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Return from the Natives: How Margaret Mead Won the Second World War and Lost the Cold War
Celebrated anthropologist Margaret Mead, who studied sex in Samoa and child-rearing in New Guinea in the 1920s and '30s, was determined to show that anthropology could tackle the psychology of the most complex, modern societies in ways useful for waging the Second World War. This fascinating book follows Mead and her closest collaborators—her lover and mentor Ruth Benedict ...more
Hardcover, 384 pages
Published May 7th 2013 by Yale University Press
(first published January 1st 2013)
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This was a very closely researched, well-written, and even-handed account of Mead, Benedict, Bateson, (some Cora Du Bois), and culture and personality during WWII. I'd recommend it for anyone trying to cut through the politics and history surrounding the debates of this period. I felt like I learned a lot about Mead -- bravo to Mandler for his work on this fascinating and under-scrutinized period of Mead's life and anthropology's involvement in politics.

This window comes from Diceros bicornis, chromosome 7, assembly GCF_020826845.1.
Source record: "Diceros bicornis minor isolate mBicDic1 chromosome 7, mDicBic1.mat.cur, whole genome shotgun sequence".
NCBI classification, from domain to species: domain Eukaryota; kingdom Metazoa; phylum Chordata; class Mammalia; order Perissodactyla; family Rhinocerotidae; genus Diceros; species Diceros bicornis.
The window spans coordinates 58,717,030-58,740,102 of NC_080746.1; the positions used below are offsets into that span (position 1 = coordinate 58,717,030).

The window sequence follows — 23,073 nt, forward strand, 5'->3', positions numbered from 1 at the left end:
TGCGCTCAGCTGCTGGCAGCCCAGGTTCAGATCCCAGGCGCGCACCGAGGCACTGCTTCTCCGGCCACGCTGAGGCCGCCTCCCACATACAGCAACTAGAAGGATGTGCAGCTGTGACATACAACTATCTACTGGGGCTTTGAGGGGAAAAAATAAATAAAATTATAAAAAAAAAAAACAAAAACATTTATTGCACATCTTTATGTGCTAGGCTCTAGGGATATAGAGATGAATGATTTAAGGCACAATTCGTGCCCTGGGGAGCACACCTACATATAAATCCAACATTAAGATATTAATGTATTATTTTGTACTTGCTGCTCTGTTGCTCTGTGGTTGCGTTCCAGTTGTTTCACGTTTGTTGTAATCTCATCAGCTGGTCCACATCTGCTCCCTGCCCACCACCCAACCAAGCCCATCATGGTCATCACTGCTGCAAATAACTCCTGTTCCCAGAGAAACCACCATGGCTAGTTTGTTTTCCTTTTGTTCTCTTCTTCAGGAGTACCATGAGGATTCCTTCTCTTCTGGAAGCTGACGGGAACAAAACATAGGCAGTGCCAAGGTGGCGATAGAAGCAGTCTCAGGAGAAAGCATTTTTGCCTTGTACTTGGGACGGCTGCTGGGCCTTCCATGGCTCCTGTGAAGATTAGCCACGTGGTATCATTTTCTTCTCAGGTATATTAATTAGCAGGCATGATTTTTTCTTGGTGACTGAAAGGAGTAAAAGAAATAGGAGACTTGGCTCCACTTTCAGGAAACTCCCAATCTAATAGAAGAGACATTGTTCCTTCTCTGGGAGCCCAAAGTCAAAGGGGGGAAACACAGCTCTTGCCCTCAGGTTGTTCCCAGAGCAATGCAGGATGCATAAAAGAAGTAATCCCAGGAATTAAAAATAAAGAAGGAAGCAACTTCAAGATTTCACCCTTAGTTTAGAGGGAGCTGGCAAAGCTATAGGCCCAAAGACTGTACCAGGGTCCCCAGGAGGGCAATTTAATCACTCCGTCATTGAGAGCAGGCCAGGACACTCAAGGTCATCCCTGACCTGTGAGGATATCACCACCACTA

May 12, 2017 Maggie Roessler added it
After Margaret Mead had studied laid-back Samoans, native Americans, grim Manus fishers, three Sepik tribes, and the dancing people of Bali, she headed back to America and found herself stuck there. Because of the war, she couldn't travel to any exotic locales. Instead, during this time, she and many other anthropologists applied their tools to modern cultures -- in Mead's case, America, England, Germany, and Russia. Drawing on neo-Freudian ideas, she looked at how different family practices in ...more